Byowitz: Yes, corporate counsel are an important constituency in our
Section. Corporate counsel are speakers in many of the programs, along with
outside counsel, government officials, and academics. We have world class
speakers with expertise in every subject matter presented. We are very welcoming
of corporate counsel. We expect people from all over the world to attend the
Editor: Will there be an opportunity for audience participation?
Byowitz: Absolutely. We encourage our program chairs to provide some
time at the end for some questions. I should mention that one of the things that
has distinguished us in recent years from other international bar groups is that
we have made a very substantial effort to get away from canned presentations and
have programs that are more interactive.
Editor: Could you also describe the outstanding highlights and keynote
speakers lined up for the Spring Meeting?
Byowitz: We have a special dialogue with Dr. Jane Goodall, the world
famous "Chimp Lady." She has realized that the greatest threat to wildlife is
the loss of habitat, and as a result, Dr. Goodall has become a very important
advocate for sustainable development. We have Judge Thomas Buergenthal, the U.S.
judge on the International Court of Justice. In a recent case that considered
the legality of the wall that Israel built to keep out terrorists, Judge
Buergenthal was the lone dissenter in finding Israel was not in violation of
international law. Our Friday luncheon speaker is radio and TV personality
Charles Osgood, who lived abroad for many years. He has a very good perspective
on how the world views Americans in general. We have not finalized the speaker
for the Wednesday lunch, but are looking forward to a prominent individual. We
also have three receptions in the evenings. The Wednesday reception at the
Waldorf Astoria is an international wine tasting and buffet. We have a reception
at the Association of the Bar of the City of New York on Thursday, April 6th,
which will follow a program about the lessons of September 11th for combating
international terrorism. We have a distinguished panel including former U.S.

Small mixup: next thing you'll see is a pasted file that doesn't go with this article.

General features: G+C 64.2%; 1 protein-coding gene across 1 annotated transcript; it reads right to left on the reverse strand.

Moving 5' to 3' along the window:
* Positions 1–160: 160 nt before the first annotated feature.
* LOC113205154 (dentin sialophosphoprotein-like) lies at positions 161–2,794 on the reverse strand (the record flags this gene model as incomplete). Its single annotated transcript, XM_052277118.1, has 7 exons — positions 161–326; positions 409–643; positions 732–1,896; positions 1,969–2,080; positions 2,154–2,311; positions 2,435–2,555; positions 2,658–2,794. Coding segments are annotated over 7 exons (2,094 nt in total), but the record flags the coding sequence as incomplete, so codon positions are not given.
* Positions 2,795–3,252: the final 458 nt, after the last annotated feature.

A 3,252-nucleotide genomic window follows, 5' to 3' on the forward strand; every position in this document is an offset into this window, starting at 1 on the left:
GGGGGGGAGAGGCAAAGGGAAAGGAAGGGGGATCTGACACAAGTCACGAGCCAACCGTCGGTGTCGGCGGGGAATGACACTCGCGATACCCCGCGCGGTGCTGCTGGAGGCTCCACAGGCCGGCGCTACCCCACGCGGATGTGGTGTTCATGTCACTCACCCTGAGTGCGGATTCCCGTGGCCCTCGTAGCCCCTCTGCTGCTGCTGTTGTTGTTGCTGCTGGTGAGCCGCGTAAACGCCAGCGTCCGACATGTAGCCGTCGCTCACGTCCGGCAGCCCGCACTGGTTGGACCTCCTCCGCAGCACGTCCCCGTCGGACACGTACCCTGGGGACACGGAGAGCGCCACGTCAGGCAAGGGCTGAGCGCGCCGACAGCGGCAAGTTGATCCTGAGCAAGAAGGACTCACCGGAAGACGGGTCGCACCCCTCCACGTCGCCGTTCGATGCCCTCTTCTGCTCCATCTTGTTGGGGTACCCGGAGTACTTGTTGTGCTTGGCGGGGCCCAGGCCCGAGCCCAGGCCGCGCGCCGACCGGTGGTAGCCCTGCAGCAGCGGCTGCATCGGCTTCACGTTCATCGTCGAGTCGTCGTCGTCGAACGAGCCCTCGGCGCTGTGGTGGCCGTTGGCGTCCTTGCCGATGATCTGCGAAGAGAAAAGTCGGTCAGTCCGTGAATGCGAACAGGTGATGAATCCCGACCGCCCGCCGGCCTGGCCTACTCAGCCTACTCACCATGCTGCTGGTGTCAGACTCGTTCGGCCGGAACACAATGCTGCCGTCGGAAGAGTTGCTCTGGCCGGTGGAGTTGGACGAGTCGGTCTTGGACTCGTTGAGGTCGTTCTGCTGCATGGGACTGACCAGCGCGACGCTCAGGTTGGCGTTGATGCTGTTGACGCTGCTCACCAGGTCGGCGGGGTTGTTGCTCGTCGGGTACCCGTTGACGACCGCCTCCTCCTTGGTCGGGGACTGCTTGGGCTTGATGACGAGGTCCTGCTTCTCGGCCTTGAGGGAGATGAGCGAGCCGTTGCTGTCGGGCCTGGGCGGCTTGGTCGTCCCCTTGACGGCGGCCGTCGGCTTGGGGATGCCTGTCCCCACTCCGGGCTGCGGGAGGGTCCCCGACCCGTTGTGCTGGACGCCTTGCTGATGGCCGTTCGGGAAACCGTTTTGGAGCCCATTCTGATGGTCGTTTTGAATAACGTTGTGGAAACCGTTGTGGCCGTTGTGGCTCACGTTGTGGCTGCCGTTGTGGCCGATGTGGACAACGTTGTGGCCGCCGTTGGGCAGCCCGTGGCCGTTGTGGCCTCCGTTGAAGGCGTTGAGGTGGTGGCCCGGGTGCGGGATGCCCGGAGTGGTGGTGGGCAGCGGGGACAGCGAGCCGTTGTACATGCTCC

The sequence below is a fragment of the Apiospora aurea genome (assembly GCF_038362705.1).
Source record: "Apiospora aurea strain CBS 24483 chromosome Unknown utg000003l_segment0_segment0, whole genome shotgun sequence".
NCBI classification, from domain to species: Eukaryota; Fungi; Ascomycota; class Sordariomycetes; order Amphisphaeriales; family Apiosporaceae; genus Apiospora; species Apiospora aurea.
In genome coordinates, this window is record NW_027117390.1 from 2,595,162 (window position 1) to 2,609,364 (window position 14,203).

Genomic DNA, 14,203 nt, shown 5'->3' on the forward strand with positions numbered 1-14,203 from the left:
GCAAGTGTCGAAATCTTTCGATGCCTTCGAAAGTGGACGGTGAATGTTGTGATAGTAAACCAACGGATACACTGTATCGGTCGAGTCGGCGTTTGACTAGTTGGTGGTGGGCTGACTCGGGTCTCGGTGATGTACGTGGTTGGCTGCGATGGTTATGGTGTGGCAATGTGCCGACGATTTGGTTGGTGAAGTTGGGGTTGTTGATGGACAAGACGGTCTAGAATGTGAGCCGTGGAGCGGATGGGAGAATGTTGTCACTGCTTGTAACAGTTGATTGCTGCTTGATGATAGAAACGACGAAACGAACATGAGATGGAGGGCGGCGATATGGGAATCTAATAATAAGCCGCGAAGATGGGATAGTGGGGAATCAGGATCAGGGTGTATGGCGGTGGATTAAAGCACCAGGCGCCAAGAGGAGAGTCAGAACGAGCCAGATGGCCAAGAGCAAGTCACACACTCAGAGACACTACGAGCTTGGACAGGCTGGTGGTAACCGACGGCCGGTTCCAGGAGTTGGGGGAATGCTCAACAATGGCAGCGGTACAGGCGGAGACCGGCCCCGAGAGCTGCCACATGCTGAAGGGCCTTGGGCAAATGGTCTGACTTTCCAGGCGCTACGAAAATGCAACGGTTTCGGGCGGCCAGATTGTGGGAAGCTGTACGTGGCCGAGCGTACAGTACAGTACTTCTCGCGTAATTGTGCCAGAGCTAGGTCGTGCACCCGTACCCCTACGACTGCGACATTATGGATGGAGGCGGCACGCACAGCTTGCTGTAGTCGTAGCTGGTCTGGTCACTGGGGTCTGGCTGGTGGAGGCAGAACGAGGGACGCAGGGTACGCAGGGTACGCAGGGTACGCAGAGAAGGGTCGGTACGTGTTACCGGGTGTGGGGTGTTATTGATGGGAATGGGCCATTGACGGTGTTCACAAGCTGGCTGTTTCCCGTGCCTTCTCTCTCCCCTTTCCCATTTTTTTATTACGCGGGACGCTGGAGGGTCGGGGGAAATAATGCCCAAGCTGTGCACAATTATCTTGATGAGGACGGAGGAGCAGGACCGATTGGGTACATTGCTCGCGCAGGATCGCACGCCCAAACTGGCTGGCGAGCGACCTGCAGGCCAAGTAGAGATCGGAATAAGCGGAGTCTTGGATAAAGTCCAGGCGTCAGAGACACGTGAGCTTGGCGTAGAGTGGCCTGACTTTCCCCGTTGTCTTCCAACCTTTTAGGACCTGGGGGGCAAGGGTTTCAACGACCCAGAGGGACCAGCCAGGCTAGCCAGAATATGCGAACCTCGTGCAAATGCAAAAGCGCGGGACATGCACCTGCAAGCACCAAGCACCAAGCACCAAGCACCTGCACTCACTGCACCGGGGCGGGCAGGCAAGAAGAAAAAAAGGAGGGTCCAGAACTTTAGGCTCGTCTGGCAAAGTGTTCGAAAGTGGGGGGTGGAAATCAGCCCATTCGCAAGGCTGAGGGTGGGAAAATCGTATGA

Attorney General Richard Thornburg, former Governor of Illinois Jim Thompson
(who was a member of the 9/11 Commission), and Senator Joseph Biden. Then we
have a closing reception at New York University School of Law on Friday evening,
which corresponds with the opening of their reunion weekend. Also, Christine
Legarde, Minister of Trade for France, is speaking on one of our panels at the
Editor: I heard there are almost 60 law firms sponsoring the Spring
Meeting. Could you elaborate on why so many top tier law firms have shown this
Byowitz: Your information is correct. The reason we have so many
sponsors is, I think, that people like to be associated with something good.
Certainly the social and networking events are important, but the reason people
come to our meetings is to attend our programs. The programs are well regarded
and we receive a lot of good feedback. International law is a really broad field
and no one can be an expert in every single area, so even world class experts in
one area of international practice can learn a lot at our meetings. We also have
good content for everyone from the novice to the highly experienced
Editor: Is there a particular message the Section would like to convey to
the corporate counsel members who are our readership?
Byowitz: I think the message is that we very much welcome corporate
counsel. If you are a general counsel or a lawyer in a corporate legal office
and you attend our meeting, you will find that your corporation will get value.
We understand that corporate counsel have limited time and limited budgets, and
we also understand they are looking for the right place to go to gain the most
information on a cost and time effective basis. We think we are a place that
they should seriously consider.
Editor: What about discounts and how to get registered?
Byowitz: We provide admission for in-house counsel at a very low
price, which is about $595. Any additional in-house counsel that attend from
that legal department will get a discount rate of half price on the registration
because we want to encourage the companies to send their in-house counsel. (To
register go to target="\'_blank\'">http://www.abanet.org/intlaw/spring06/home.html, or
activate this link by visiting href="http://www.metrocorpcounsel.com">www.metrocorpcounsel.com.)
Also, almost every one of these programs is CLE accredited. If you are a New
York lawyer with a two-year CLE requirement and you attend four or five sessions
each day at this conference, you will satisfy your entire two-year requirement,
including ethics credits, which are very